SCOTUS Gives White House a Big Win on Immigration

Justices say GOP-led states lacked standing to sue over who should get deported
By Newser Editors and Wire Services
Posted Jun 23, 2023 10:50 AM CDT
SCOTUS Gives Thumbs-Up to Biden's Deportation Plan
The US Supreme Court on June 13, on Capitol Hill in Washington.   (AP Photo/Mariam Zuhaib, file)

The Supreme Court on Friday rejected a Republican-led challenge to a Biden administration policy that prioritizes the deportation of immigrants who are deemed to pose the greatest risk to public safety. The justices voted 8-1 to allow the long-blocked policy to take effect, recognizing there is not enough money or manpower to deport all 11 million or so people who are in the United States illegally, per the AP. The New York Times called it a "major victory" for the White House. "If the court greenlighted this suit," Justice Brett Kavanaugh wrote in the majority opinion, "we could anticipate complaints in future years about alleged executive branch under-enforcement of any similarly worded laws— whether they be drug laws, gun laws, obstruction of justice laws or the like. We decline to start the federal judiciary down that uncharted path."

At the center of the case is a September 2021 directive from the Department of Homeland Security that paused deportations unless individuals had committed acts of terrorism, espionage, or "egregious threats to public safety." The guidance, issued after Joe Biden became president, updated a Trump-era policy to remove people who were in the country illegally, regardless of criminal history or community ties. Louisiana and Texas had argued that federal immigration law requires authorities to detain and expel those in the US illegally even if they pose little or no risk. "The States essentially want the Federal Judiciary to order the Executive Branch to alter its arrest policy so as to make more arrests," Kavanaugh complained, per the Hill.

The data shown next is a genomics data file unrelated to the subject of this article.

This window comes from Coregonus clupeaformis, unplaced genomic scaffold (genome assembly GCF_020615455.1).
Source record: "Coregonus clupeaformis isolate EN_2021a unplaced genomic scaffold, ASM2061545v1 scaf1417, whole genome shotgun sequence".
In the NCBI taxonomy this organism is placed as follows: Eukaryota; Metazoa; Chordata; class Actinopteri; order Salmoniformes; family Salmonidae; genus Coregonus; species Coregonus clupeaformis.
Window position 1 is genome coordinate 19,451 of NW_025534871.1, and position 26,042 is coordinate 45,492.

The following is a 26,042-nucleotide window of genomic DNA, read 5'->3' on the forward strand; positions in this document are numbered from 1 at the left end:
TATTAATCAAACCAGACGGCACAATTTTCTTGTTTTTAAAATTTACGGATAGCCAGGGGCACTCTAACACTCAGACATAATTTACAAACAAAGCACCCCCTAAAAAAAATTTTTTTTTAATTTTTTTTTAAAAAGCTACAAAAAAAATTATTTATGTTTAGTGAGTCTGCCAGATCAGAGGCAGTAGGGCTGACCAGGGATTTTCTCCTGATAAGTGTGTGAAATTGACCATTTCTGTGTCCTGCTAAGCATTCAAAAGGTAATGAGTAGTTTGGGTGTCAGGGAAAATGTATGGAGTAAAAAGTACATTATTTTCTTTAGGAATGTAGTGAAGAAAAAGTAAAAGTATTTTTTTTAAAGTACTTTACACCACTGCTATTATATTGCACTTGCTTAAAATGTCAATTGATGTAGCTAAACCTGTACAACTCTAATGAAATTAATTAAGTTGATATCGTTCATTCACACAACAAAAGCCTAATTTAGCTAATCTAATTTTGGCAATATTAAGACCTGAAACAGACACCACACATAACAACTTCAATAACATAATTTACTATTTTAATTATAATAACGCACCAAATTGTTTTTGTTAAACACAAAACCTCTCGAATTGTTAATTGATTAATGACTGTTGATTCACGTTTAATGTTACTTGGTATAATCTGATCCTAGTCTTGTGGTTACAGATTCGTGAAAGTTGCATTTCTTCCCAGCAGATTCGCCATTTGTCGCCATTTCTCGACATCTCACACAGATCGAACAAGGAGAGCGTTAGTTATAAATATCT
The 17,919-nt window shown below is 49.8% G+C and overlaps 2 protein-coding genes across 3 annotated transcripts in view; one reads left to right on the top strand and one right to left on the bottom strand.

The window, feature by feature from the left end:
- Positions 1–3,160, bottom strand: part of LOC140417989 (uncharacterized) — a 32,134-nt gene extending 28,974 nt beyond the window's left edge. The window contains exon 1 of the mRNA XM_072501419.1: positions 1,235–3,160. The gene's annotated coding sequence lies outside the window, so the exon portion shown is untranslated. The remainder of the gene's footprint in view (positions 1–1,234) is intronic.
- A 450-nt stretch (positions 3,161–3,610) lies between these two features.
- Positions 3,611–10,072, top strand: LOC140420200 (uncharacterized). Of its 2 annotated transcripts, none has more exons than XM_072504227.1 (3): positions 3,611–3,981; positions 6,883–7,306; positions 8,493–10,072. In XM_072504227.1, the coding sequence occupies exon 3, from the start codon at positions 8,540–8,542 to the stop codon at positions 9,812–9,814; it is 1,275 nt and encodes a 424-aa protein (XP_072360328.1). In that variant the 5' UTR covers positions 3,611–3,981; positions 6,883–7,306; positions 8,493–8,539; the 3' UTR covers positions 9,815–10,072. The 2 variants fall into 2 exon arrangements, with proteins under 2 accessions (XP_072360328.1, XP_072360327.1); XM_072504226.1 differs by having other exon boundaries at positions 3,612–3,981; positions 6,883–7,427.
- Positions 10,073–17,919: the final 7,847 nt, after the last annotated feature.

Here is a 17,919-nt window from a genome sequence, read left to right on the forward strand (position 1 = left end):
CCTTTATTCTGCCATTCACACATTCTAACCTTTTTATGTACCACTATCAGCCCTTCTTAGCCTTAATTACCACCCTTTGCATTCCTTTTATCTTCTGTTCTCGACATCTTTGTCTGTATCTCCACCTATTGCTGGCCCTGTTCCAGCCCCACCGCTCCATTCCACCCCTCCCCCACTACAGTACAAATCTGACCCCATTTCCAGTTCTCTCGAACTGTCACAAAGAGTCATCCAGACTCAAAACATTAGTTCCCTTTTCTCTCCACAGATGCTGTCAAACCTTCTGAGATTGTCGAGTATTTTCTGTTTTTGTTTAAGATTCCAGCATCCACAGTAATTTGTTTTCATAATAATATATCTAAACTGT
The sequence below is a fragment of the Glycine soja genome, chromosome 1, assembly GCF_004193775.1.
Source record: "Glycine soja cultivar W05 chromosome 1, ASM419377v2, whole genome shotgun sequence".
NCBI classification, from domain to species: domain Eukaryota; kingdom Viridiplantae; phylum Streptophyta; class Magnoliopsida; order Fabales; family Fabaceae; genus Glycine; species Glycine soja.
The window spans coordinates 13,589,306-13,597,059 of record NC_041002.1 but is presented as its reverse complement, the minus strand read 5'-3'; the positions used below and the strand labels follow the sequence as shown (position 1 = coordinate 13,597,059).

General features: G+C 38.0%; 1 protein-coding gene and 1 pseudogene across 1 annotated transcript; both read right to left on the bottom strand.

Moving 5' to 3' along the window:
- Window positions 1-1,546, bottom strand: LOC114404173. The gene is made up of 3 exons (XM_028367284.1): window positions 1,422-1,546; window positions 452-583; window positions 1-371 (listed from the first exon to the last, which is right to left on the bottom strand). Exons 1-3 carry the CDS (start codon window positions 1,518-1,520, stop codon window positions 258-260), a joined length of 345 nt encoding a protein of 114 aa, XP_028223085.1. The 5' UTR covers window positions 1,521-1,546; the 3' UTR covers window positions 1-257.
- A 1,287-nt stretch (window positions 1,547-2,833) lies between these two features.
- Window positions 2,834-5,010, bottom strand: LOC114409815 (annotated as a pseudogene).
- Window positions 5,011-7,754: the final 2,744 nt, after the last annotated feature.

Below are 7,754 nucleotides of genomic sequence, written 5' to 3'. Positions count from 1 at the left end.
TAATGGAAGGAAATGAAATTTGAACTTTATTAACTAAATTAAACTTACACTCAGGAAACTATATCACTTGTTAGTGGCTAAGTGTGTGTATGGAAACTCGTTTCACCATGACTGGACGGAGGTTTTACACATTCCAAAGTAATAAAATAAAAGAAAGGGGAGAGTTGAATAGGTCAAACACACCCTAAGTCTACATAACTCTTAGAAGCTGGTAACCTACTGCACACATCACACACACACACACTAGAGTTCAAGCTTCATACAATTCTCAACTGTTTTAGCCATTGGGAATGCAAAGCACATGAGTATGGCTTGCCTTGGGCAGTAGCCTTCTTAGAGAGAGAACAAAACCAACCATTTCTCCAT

Louisiana and Texas claimed in their lawsuit that they would face added costs of having to detain people the federal government might allow to remain free inside the United States, despite their criminal records. In Friday's decision, Kavanaugh's opinion spoke for just five justices, including Chief Justice John Roberts and the three liberals. Justices Clarence Thomas, Neil Gorsuch, and Amy Coney Barrett agreed with the outcome for other reasons. Justice Samuel Alito filed a solo dissent, writing that the decision improperly favors the president over Congress. "And it renders states already laboring under the effects of massive illegal immigration even more helpless," Alito wrote. (More US Supreme Court stories.)

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